HARRIS: Because we have to codify -- that's a fancy word for make permanent, make the law that we agree, we should have background checks. That's just reasonable gun safety laws. We should have an assault weapons ban. Assault weapons have been designed to kill a lot of people quickly. They are weapons of war. And Congress has to act, Dana. I mean, you know, I was recently in Connecticut.


Senators Murphy and Blumenthal and the governor there, so many people, the families of Sandy Hook, you know, I honestly thought, I honestly that when those babies, 26 7-year-old children were slaughtered, I really thought Congress would act. I thought that would be the thing. And it didn't happen.


BROWN: Wow, what an interview. Excellent interview. Dana Bash, thank you so much for sharing it with us.

BASH: Thanks, Pamela.

BROWN: And just a heads up for you this week, President Biden gives his first address to a Joint Session of Congress. Join Dana along with Jake Tapper, Abby Philip, Anderson Cooper and Wolf Blitzer for CNN's special live coverage starting Wednesday night at 8:00 p.m.

And up next, why Republicans, why some Republicans, I should say, are pushing legislation that protects drivers who hit protesters. You did hear that right. "For the Record" is up next.



BROWN: Well, the first weeks of the Biden administration, state Republicans across the country united around an effort to place hurdles in front of the right to vote, a right enshrined in the Constitution, and that was all based on lies about voter fraud.

Now they are coalescing around another project. GOP legislatures are pushing new laws aimed at protesting, another right enshrined in the Constitution, and it's all based on the false narrative that Black Lives Matter protests last year left cities in ruins, that the protesters did that. But first, let's look at the facts, let's analyze this.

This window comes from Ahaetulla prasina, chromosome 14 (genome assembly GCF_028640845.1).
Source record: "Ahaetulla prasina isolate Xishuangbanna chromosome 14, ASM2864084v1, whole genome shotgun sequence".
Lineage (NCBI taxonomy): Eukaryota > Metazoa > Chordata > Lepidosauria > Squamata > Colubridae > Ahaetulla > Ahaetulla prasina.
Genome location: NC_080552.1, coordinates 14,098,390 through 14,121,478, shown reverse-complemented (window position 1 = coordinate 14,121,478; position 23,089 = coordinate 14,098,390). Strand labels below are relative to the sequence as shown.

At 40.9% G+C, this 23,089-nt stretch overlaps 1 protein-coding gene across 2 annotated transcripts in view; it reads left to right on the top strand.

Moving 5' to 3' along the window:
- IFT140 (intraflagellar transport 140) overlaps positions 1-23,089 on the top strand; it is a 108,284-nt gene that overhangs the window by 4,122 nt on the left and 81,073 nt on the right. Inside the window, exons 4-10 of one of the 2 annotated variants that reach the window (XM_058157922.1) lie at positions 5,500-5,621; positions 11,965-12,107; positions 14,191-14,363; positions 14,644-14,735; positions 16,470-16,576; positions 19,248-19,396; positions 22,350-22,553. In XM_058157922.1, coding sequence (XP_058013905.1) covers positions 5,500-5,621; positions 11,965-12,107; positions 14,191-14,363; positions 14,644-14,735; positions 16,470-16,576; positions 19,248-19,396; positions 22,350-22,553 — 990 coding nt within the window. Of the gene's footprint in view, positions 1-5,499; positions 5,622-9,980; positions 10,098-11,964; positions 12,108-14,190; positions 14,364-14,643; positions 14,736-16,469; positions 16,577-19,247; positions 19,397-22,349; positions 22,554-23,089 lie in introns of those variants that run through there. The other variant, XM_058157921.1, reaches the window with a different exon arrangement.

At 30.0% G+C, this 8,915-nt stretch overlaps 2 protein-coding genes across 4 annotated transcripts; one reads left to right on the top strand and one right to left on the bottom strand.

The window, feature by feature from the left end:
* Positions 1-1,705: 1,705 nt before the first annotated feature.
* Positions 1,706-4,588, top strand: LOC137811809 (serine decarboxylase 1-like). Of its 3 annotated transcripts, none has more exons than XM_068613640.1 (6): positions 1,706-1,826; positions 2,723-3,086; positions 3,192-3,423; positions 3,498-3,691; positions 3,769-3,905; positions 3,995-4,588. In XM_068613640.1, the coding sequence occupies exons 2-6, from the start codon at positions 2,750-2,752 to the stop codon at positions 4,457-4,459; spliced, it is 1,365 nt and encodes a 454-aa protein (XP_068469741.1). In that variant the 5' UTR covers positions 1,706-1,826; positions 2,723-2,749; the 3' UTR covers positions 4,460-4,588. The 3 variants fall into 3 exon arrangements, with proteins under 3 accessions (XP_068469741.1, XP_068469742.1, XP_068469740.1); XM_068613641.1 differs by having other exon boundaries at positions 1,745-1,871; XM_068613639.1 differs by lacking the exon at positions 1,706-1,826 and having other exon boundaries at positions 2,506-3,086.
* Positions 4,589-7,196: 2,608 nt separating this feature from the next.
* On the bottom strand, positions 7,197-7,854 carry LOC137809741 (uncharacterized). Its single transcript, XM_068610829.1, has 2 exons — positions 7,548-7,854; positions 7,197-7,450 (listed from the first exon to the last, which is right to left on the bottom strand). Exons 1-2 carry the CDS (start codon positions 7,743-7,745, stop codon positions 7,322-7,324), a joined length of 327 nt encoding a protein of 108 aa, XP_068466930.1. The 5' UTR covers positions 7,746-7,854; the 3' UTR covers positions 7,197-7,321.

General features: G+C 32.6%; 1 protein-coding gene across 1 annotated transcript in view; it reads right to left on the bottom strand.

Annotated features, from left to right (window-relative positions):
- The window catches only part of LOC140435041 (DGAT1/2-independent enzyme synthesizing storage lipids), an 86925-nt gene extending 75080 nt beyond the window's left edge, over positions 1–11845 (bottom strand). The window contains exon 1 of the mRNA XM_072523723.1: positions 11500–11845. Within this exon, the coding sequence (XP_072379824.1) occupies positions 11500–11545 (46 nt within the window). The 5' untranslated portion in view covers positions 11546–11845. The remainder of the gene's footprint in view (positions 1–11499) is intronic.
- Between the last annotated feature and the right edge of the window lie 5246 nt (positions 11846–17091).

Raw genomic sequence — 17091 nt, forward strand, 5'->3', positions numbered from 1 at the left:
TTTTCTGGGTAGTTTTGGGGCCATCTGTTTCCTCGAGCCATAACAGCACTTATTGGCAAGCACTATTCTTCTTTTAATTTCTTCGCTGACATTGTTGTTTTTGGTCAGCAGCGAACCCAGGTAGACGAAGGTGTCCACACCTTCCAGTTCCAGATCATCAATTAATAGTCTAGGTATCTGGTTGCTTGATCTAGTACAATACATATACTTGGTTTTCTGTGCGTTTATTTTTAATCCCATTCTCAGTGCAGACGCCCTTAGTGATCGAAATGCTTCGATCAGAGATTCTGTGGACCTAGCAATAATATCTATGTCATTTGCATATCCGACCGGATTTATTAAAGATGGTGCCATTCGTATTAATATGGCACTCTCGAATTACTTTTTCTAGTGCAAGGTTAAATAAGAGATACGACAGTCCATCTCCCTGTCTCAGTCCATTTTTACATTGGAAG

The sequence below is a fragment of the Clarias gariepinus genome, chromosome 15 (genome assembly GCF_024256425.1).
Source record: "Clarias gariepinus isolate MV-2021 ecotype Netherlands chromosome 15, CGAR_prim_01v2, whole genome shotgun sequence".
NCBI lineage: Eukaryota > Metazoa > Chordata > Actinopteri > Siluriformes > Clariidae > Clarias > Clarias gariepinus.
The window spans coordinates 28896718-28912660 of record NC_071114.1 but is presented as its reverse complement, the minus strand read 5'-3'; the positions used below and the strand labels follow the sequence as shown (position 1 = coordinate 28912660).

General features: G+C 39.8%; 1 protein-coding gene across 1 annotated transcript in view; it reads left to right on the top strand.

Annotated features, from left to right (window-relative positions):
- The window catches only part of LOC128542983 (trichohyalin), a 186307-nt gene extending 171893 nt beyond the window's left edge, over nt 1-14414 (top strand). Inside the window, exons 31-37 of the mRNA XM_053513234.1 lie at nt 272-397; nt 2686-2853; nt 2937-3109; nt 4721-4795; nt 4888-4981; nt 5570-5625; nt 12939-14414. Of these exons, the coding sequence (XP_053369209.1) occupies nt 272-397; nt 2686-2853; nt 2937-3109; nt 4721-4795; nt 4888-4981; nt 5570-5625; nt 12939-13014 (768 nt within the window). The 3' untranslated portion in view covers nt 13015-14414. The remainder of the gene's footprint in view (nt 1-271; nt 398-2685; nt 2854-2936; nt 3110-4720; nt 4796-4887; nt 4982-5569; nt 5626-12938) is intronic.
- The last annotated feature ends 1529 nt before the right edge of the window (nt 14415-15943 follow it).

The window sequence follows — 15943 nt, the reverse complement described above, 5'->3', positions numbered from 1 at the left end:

This is according to the "Washington Post." This is data that showed from last summer's BLM protests, 96 percent of the protests involved zero property damage and zero police injuries. Police used teargas or chemicals in just 2.5 percent of protests. And the majority of the violence that did take place was directed against BLM protesters.

Again, this is according to the "Washington Post" and data that it had analyzed. But under the guise of anti-rioting and anti-looting, GOP lawmakers in 34 states have introduced 81 anti-protest bills this year, according to the "New York Times." The harshest example is in Florida. Here's how Governor Ron DeSantis describes it.


GOV. RON DESANTIS (R-FL): I think it's really remarkable. If you look at the breath of this particular piece of legislation. It is the strongest anti-rioting pro-law enforcement piece of legislation in the country, and there's just nothing even close.


BROWN: So here's what the Florida law actually does. It elevates existing public disorder crimes from misdemeanors to felonies. It makes destroying monuments a felony with a 15-year prison sentence and it adds liability protections that would apply to motorists who drive into protesters.